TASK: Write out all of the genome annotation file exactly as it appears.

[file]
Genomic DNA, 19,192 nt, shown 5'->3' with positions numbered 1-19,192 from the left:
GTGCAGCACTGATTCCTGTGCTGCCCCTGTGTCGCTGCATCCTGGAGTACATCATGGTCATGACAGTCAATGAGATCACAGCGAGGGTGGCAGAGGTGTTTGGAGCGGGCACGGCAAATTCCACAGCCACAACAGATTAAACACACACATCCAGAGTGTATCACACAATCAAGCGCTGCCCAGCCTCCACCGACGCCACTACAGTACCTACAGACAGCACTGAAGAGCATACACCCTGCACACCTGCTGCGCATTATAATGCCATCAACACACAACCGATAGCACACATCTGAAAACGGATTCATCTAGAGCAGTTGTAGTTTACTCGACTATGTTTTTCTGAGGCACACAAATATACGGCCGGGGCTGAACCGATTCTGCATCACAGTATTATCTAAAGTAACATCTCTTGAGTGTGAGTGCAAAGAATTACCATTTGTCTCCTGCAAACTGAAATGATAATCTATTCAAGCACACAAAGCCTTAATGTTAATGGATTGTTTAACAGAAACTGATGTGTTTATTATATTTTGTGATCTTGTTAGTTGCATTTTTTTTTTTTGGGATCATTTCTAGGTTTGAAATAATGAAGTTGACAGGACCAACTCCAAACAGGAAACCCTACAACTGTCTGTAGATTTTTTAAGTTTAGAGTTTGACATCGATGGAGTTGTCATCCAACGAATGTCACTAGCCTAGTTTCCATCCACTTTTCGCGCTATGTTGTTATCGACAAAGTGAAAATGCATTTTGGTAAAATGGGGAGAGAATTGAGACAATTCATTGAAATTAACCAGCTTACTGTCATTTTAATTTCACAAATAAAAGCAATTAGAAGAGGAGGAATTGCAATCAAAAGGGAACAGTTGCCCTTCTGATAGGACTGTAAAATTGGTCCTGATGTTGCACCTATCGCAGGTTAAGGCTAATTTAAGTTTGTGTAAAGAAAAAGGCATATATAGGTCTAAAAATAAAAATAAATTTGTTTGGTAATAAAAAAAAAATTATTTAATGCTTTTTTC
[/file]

Genomic DNA, 19,192 nt, shown 5'->3' with positions numbered 1-19,192 from the left:
GTGCAGCACTGATTCCTGTGCTGCCCCTGTGTCGCTGCATCCTGGAGTACATCATGGTCATGACAGTCAATGAGATCACAGCGAGGGTGGCAGAGGTGTTTGGAGCGGGCACGGCAAATTCCACAGCCACAACAGATTAAACACACACATCCAGAGTGTATCACACAATCAAGCGCTGCCCAGCCTCCACCGACGCCACTACAGTACCTACAGACAGCACTGAAGAGCATACACCCTGCACACCTGCTGCGCATTATAATGCCATCAACACACAACCGATAGCACACATCTGAAAACGGATTCATCTAGAGCAGTTGTAGTTTACTCGACTATGTTTTTCTGAGGCACACAAATATACGGCCGGGGCTGAACCGATTCTGCATCACAGTATTATCTAAAGTAACATCTCTTGAGTGTGAGTGCAAAGAATTACCATTTGTCTCCTGCAAACTGAAATGATAATCTATTCAAGCACACAAAGCCTTAATGTTAATGGATTGTTTAACAGAAACTGATGTGTTTATTATATTTTGTGATCTTGTTAGTTGCATTTTTTTTTTTTGGGATCATTTCTAGGTTTGAAATAATGAAGTTGACAGGACCAACTCCAAACAGGAAACCCTACAACTGTCTGTAGATTTTTTAAGTTTAGAGTTTGACATCGATGGAGTTGTCATCCAACGAATGTCACTAGCCTAGTTTCCATCCACTTTTCGCGCTATGTTGTTATCGACAAAGTGAAAATGCATTTTGGTAAAATGGGGAGAGAATTGAGACAATTCATTGAAATTAACCAGCTTACTGTCATTTTAATTTCACAAATAAAAGCAATTAGAAGAGGAGGAATTGCAATCAAAAGGGAACAGTTGCCCTTCTGATAGGACTGTAAAATTGGTCCTGATGTTGCACCTATCGCAGGTTAAGGCTAATTTAAGTTTGTGTAAAGAAAAAGGCATATATAGGTCTAAAAATAAAAATAAATTTGTTTGGTAATAAAAAAAAAATTATTTAATGCTTTTTTC